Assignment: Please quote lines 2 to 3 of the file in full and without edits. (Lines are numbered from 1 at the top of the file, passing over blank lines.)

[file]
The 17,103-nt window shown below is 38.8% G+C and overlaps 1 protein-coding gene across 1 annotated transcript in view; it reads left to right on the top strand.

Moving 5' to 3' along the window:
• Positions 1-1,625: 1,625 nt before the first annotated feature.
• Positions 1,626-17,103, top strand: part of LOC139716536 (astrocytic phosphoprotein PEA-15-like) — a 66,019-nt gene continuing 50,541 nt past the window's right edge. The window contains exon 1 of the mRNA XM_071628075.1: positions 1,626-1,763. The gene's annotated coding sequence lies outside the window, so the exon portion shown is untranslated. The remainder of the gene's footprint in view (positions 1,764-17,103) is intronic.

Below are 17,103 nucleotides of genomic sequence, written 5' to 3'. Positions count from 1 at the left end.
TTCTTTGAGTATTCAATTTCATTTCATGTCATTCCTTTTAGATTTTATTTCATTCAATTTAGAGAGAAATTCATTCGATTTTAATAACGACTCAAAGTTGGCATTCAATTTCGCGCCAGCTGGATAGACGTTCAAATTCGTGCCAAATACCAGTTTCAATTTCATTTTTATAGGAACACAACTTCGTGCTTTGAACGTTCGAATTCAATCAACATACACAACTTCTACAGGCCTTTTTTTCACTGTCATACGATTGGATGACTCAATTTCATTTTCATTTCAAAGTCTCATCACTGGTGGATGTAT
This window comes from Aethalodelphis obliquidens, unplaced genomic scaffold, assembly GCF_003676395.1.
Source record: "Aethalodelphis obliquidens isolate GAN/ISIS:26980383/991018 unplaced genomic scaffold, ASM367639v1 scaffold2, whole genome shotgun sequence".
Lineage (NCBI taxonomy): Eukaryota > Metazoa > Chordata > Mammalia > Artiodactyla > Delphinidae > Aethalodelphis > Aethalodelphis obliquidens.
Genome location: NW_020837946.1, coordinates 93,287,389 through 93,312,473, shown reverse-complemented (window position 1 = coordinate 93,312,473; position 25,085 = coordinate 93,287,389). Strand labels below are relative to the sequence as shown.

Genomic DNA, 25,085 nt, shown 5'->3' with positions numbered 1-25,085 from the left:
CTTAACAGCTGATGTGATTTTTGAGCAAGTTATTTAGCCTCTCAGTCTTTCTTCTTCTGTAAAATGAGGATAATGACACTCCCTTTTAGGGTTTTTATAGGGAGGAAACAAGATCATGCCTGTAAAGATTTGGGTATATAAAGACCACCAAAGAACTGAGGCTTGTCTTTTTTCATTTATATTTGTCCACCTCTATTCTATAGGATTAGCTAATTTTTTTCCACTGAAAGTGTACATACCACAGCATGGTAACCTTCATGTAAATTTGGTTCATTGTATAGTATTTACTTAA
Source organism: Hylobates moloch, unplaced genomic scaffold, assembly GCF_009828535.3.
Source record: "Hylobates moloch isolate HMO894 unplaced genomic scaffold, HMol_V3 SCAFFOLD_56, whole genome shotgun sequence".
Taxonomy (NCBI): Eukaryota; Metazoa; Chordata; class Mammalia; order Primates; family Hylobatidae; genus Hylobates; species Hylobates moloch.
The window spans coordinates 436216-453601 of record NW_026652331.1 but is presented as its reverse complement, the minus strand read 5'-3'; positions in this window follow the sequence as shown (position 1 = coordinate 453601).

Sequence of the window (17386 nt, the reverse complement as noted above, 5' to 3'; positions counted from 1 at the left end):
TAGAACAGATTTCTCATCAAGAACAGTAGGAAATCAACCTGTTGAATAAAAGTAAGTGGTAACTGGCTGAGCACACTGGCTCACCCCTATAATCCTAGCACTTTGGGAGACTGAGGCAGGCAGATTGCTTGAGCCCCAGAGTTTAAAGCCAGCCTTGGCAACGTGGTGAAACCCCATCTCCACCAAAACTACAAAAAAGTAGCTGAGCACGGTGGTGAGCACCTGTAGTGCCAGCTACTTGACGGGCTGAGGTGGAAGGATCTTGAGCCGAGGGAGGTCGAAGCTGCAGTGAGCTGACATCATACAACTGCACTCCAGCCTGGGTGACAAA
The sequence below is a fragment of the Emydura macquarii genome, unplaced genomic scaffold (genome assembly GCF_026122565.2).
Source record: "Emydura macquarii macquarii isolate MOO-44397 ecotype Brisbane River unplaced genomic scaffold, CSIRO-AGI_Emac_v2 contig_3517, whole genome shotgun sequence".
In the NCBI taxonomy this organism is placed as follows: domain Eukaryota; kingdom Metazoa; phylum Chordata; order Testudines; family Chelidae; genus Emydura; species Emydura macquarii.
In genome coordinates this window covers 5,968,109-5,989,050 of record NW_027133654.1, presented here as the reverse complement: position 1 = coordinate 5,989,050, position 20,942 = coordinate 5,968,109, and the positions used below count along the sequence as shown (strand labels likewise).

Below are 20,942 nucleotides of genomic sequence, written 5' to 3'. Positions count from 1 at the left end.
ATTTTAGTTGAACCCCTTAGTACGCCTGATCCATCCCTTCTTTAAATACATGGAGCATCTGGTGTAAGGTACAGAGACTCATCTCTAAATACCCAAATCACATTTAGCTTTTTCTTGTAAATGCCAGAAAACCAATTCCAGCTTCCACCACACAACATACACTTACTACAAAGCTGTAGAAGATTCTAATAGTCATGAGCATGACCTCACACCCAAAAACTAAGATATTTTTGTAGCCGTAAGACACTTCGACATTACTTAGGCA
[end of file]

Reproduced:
Moving 5' to 3' along the window:
• Positions 1-1,625: 1,625 nt before the first annotated feature.